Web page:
The AM detector 12 subjects the output signal of the bandpass filter to diode-detection, and outputs the detected signal through the lowpass amplifier 13 to the peak hold circuit 14a and the comparator 14b. These circuits, which constitutes an automatically-following comparator, detect pulse signals included in the output of the lowpass amplifier 13 and the detected pulses are output from the comparator 14b and input to the binary counter 14e through the level shift circuit 14c and the interface circuit 14d.
The first pulse causes the contents of the binary counter to change from "00" into "10" and the second pulse changes the count to "11", and thereafter regardless of whether a pulse is input or not, low level "multipath noise (MPN)-detected" signals are output from the Q terminal of the second-stage flip-flop 14e-2.
When a further check of new multipath interference is desired, the binary counter 14e is cleared by the reset signal.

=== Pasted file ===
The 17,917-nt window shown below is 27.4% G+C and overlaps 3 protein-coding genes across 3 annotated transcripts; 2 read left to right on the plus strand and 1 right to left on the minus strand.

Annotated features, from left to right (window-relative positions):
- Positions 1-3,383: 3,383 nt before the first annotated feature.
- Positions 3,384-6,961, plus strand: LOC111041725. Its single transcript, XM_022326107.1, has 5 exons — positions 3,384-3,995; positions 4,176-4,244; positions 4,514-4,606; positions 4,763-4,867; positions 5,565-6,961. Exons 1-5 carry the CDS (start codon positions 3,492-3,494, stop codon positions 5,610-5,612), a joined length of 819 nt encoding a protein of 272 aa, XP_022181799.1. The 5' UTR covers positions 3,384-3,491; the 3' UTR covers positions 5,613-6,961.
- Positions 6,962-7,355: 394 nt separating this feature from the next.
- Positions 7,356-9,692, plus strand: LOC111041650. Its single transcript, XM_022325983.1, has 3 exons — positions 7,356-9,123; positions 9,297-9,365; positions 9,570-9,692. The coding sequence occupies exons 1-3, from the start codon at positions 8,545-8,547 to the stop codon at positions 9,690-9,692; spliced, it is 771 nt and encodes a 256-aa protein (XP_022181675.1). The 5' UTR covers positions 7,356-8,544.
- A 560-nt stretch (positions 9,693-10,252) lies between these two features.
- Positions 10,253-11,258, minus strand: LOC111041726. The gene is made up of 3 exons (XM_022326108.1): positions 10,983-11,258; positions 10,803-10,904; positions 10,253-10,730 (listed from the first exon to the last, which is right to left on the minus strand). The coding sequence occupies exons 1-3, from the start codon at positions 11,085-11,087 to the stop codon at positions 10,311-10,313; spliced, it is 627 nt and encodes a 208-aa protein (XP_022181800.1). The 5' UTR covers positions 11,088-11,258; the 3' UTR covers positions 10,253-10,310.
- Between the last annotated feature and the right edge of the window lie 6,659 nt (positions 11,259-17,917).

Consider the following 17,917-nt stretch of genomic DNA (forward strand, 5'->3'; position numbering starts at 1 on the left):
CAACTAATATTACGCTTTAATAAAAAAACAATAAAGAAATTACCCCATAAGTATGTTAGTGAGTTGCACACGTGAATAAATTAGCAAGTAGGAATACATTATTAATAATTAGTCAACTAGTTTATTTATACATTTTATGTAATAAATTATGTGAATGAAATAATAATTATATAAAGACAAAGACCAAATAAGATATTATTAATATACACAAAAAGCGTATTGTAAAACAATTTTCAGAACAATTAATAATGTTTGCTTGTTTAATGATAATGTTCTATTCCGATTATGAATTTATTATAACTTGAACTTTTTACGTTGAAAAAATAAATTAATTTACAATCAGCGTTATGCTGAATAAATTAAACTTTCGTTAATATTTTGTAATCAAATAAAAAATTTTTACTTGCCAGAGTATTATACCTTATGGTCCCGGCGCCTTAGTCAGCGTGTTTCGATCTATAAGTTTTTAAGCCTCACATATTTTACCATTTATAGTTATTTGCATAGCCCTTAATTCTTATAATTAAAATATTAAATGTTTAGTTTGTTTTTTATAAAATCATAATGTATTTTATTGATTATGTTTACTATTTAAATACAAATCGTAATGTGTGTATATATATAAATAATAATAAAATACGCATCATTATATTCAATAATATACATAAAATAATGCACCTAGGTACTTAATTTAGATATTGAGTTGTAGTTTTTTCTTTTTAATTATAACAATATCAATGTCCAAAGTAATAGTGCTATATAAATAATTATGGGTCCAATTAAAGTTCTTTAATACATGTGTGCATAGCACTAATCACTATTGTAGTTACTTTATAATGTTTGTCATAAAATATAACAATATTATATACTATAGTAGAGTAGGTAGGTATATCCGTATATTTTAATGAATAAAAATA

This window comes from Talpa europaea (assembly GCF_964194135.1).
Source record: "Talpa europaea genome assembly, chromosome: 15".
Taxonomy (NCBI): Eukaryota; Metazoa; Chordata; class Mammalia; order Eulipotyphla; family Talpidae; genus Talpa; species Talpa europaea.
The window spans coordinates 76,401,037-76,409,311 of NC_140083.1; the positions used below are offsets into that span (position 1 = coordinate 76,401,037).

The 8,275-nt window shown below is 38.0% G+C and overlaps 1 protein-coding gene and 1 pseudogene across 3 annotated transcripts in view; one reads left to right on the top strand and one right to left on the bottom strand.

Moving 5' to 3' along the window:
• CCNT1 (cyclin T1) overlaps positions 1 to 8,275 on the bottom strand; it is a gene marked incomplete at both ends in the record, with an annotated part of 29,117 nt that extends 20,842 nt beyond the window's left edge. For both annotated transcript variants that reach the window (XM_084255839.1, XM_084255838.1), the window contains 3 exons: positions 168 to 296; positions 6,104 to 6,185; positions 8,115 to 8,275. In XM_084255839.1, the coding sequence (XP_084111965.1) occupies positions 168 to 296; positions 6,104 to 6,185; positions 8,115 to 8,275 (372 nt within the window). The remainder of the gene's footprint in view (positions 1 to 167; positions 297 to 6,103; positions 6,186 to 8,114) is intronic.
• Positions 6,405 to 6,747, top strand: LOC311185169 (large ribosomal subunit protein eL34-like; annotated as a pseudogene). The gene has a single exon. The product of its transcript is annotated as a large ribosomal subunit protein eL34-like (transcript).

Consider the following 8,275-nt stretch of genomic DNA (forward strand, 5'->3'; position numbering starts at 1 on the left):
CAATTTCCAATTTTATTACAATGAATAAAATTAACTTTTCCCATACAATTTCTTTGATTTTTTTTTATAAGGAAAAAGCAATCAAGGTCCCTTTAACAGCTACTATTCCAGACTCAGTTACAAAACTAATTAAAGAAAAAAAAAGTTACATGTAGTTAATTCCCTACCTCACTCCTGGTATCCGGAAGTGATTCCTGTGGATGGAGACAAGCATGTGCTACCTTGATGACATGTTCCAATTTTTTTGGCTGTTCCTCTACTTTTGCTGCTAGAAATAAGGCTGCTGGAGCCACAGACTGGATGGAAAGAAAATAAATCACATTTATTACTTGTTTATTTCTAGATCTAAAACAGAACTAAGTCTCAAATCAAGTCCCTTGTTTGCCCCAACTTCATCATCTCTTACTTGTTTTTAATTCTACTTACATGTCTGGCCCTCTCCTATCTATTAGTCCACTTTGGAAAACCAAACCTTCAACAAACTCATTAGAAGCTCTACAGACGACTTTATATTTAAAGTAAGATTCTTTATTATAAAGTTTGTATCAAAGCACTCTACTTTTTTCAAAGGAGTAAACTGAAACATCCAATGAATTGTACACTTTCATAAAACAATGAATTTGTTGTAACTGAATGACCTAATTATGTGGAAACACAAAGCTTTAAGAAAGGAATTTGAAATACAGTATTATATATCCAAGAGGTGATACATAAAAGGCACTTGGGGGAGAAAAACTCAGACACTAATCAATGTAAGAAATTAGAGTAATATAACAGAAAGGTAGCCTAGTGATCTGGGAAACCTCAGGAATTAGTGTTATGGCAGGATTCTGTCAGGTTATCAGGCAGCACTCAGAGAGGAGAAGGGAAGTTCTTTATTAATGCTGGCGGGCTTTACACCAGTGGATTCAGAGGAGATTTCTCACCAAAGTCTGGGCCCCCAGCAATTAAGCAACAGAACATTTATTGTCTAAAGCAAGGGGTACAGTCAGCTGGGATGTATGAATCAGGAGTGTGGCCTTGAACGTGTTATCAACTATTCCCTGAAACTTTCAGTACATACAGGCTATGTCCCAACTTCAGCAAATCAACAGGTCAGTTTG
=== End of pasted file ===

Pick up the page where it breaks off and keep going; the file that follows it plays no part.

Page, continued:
As described above, a feature of the invention provides a multipath noise detecting circuit having a band-pass filter having a mean frequency of 114 KHz supplied with the signal output from a FM-demodulator, an AM-detector for subjecting the signal input from the band-pass filter to AM-detection, and a detector section for detecting a multipath noise the pulses included in the signal input from the AM detector. The circuit has the advantage that the band of noise detection is permitted to be limited to a narrowed range including 114 KHz, and is thus not affected by ignition noise. Another feature of the invention that the third harmonic of the subcarrier in the output of the FM demodulator is detected, produces the advantage that the operation is accomplishable independently of the level of the antenna input voltage and therefore has a high reliability.